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It’s impossible to imagine a world without Mandela. His death will leave a massive hole, not just in South Africa but around the world.
He was a truly global leader who repeatedly rejected every injustice in the cause of human rights. He simply refused to accept injustice — and his courage helped change our entire world.
Mandela’s life of political struggle and self-sacrifice became and remains an example to millions around the globe.
In November 2006, Amnesty International declared Nelson Mandela an ‘Ambassador of Conscience’ in recognition of his work over many years of speaking out against human rights abuses not just in South Africa but around the world.
Accepting the award Mandela said: “Like Amnesty International, I have been struggling for justice and human rights, for long years. I have retired from public life now. But as long as injustice and inequality persist in our world, none of us can truly rest. We must become stronger still.
On the same occasion the organization presented Nelson Mandela and the Nelson Mandela Foundation with five volumes of public reports and campaigns issued by Amnesty International between the 1960s and 1994 on human rights abuses in South Africa.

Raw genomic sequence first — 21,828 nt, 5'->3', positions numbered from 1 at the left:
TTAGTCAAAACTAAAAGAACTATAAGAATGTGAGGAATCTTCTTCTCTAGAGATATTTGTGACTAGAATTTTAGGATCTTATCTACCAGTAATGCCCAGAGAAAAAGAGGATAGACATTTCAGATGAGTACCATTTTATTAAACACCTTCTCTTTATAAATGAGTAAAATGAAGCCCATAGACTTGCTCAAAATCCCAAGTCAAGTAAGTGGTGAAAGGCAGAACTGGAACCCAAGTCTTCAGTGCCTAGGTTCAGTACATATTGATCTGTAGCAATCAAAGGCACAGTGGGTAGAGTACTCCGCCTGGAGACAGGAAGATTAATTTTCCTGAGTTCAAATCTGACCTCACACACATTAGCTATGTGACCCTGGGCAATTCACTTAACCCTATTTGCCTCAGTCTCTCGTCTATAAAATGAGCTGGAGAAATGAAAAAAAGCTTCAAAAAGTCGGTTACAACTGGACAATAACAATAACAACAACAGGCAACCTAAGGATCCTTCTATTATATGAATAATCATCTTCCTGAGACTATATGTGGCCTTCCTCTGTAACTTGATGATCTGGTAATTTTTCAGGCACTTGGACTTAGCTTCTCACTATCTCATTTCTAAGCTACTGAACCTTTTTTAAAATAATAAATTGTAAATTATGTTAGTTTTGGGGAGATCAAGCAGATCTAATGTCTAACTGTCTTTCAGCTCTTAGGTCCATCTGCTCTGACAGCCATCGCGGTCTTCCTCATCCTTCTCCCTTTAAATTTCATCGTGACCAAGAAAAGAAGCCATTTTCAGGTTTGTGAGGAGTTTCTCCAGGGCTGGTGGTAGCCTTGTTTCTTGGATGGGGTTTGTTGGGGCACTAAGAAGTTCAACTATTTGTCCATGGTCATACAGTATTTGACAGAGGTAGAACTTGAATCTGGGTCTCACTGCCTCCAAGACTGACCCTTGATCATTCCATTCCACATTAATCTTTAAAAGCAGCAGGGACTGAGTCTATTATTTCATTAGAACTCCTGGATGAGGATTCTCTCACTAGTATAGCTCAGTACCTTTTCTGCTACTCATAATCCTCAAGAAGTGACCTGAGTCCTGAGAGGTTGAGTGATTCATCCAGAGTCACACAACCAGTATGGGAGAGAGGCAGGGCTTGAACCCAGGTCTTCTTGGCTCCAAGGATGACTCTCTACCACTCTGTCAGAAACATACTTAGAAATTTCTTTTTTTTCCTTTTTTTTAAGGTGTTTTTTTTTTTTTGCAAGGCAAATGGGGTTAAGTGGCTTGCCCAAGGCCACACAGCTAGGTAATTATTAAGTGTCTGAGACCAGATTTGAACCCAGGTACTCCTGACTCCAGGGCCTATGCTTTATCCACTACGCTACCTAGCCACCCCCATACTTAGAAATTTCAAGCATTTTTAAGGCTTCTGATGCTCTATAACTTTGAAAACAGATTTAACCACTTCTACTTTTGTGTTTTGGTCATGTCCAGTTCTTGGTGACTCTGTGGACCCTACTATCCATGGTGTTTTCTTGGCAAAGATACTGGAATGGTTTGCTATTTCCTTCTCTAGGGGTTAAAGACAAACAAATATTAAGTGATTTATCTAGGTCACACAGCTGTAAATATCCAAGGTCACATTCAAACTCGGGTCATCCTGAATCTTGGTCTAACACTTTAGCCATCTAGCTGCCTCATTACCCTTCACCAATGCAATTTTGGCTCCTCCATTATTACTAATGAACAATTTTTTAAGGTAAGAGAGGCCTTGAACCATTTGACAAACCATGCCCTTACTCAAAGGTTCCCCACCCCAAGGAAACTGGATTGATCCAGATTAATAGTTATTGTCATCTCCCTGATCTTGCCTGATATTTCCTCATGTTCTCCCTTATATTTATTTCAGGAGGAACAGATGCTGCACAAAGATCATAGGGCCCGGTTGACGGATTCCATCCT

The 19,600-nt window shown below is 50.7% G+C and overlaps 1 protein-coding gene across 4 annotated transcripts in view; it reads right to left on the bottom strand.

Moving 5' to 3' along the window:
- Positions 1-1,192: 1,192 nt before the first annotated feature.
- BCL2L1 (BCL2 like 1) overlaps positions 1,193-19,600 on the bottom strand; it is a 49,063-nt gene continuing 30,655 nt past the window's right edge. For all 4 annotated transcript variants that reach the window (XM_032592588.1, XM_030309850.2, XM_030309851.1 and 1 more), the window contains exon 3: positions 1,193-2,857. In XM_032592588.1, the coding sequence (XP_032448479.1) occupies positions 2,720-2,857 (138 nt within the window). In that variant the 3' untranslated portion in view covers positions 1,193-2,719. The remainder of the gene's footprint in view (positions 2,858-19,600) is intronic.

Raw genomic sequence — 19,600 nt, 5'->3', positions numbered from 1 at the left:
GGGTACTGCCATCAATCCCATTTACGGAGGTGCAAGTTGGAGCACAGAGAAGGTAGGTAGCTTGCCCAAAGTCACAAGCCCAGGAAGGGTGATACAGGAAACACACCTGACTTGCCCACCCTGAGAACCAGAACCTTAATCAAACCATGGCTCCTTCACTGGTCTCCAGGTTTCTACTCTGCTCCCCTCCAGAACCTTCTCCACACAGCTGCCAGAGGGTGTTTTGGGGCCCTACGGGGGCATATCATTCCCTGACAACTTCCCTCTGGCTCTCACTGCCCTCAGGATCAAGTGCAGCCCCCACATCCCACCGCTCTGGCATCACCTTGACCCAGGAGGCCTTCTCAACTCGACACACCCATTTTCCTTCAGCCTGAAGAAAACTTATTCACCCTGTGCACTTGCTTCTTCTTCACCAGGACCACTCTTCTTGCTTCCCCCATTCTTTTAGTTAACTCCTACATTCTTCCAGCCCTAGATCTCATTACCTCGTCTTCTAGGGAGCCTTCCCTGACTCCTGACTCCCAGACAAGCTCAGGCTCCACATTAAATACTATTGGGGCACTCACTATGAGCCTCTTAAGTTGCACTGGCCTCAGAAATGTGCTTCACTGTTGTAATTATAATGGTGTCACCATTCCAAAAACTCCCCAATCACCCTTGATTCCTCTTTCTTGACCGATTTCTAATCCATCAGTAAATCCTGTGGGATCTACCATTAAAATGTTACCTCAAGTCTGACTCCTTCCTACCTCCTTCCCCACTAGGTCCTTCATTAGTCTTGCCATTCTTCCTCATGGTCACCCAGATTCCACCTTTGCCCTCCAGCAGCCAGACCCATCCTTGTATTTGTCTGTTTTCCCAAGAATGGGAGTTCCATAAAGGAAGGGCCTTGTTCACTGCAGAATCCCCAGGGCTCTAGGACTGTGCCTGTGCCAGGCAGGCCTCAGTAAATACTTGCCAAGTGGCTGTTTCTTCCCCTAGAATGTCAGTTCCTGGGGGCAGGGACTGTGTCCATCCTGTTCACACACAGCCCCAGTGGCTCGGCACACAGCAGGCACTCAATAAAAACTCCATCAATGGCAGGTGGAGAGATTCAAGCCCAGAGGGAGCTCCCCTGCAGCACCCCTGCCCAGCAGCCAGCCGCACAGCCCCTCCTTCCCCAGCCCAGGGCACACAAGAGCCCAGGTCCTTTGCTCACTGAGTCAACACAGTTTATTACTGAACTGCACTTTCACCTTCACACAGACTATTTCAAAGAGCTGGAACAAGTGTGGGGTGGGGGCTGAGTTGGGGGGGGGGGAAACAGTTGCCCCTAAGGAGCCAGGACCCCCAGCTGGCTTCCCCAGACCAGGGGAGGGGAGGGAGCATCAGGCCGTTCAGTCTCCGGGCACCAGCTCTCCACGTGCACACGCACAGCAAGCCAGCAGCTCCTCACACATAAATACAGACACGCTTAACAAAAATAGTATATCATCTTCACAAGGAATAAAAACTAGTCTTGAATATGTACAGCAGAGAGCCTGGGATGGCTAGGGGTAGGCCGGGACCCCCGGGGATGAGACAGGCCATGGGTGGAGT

In accepting the Ambassador of Conscience award, Nelson Mandela graciously acknowledged Amnesty International’s contribution in the fight for human rights — despite the controversial decision taken in the organization’s early years not to adopt him as a ‘prisoner of conscience’ — someone imprisoned solely for the peaceful expression of his or her beliefs.
That decision came in 1964 when he was sentenced to life imprisonment at the conclusion of the Rivonia Trial for offences relating to the ANC’s decision to move towards armed struggle against the apartheid regime.
This meant that Amnesty International’s members could not campaign for his automatic release as non-violent prisoner of conscience, as they had done when he had previously been sentenced to five years imprisonment for leaving the country illegally and “inciting” people to strike.
The decision followed a prolonged and heated internal debate within Amnesty International and was commented upon by the then-Secretary General of the organization:
“We recognize, with great sympathy, that where a Government has shown itself contemptuous of the Rule of Law and impervious to peaceful persuasion, that those to whom it has denied full human rights as set out in the United Nations Declaration, may feel or find themselves forced into a position in which the only road to freedom is violence. Such people, though they cannot qualify for adoption as Prisoners of Conscience within the definition of Amnesty International, can be, and often are, our active concern on humanitarian grounds.”
Of course human rights law is not a fixed quantity and as it has evolved so has Amnesty International’s approach, since calling for the release of prisoners charged with offences which violate the principle of legality and who have been subjected to unfair trials in a context of political repression.
Unjust systems cannot deliver just verdicts or just sentences. The justice system in which Mandela was tried under apartheid was founded on racism and did not provide him with a fair trial, nor could it possibly have done so.
Posted By: Kumilachew Gebremeskel Ambo